Here they kept the manure resulting from the excrements/faeces and urine of all the animals, including the inhabitants of the cave, as well as the remains of straw or food that was thrown out next to the pile of organic material, except for what the cat or dog ate. As a small boy, I was surprised how a lot of hens could survive without feeding them grain, now I understand now that this pile of dung/manure was where a large quantity of larvae of beetles, cockroaches etc. were produced. For this reason the hens were always excavating, picking, scraping and poking around in the dung. Rust, rain and the fermentation time together with the hand of the farmer who turned over and mixed the pile before removing it, all collaborated with obtaining good manure, which was very much appreciated for the small farm cultivations that existed in the fertile valley of Benamaurel watered by its famous historical canals: Rasmal, Jaufí, Tohahita, the Nogueral, and by the Friars, who collected the water from the Guardal river
The walls of the corral were constructed with pieces of lacha (very hard earth-see section on "Lacha" below)) that was obtained when the inner rooms of the cave were excavated with picks. These walls of lacha and mud hardened when they were aired. Everything was useful, lacha stone, the earth to enlarge the "placeta" (open space or square in front of the cave), the earth for mud, the earth to be compacted, the earth for the fields because of its quantity of nitrates, earth to make boundaries and paths, earth for burials etc.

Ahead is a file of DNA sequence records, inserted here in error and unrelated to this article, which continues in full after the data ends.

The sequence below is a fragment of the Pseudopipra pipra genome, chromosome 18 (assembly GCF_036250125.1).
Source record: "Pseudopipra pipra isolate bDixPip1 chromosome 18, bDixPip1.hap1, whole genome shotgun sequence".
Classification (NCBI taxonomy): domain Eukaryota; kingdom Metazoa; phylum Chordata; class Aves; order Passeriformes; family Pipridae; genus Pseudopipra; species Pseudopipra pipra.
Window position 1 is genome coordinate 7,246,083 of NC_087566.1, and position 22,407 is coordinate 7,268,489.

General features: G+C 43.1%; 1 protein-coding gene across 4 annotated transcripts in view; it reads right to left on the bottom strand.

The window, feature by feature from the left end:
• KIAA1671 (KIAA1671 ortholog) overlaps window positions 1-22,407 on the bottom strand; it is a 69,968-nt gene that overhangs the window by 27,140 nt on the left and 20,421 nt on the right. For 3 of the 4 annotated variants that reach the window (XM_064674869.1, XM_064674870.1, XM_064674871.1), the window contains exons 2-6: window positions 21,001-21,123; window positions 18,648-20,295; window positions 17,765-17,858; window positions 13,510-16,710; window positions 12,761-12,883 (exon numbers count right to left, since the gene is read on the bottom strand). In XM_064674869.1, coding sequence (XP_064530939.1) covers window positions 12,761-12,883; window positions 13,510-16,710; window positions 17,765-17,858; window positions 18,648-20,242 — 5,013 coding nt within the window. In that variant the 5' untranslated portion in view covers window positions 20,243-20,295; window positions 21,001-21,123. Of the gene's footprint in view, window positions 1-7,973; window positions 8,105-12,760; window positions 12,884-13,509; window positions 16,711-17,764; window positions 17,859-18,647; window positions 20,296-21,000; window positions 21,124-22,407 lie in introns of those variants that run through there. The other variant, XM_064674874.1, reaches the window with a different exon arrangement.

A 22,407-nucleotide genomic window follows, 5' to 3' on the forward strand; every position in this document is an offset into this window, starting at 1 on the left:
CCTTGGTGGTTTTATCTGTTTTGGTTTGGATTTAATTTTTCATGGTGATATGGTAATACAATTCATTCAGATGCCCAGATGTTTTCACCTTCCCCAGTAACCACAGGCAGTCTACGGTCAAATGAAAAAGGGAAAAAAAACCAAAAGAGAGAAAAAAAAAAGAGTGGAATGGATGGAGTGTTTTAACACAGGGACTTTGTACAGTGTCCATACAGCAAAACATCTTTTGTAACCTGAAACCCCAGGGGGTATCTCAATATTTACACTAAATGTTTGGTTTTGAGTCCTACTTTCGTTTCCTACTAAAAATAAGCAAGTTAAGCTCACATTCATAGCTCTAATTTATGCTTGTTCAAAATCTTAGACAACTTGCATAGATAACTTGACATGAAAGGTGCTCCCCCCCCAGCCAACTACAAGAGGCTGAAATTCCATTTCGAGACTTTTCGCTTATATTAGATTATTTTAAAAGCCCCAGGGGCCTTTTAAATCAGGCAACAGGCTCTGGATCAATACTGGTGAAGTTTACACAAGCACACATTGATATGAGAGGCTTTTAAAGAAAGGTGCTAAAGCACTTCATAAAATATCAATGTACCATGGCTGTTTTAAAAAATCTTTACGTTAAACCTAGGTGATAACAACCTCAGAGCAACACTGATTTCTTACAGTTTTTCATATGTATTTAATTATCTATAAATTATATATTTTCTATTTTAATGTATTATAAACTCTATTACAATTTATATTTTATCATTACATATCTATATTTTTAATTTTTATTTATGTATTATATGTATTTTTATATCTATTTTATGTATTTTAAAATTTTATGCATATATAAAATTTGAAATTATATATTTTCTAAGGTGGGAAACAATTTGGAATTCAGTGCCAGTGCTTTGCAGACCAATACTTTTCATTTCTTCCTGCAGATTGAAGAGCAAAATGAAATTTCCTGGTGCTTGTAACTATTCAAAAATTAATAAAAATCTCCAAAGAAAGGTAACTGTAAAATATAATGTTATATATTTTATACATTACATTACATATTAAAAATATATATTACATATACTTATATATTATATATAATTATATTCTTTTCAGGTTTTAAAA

THE PIGEON LOFT
The pigeon loft was the reservoir of proteins par excellence, the pigeons left and entered by the only high opening in the room. They flew to the fields in search of food, grains insects, etc. In winter more pigeons were sacrificed to enjoy their exquisite meat and also because at that time of the year a lot of grain would have been necessary to feed them. Thus only four or five pairs of pigeons were saved and some of the eggs they laid monthly were eaten.
THE PIG STY
This was an annexe to the corral. If it was a farmers' cave, there was always a pig sty where they raised pigs from May to January. This is still done and the pigs' favourite food is alfalfa, maize, wheat, fava beans, mixtures of bran with alfalfa and water (kneaded) and beets. It should not be necessary to say that these pigs are ecological. There is even one good fellow from Cuevas de la Blanca, who takes them for a walk so that they become healthier and produce better ham!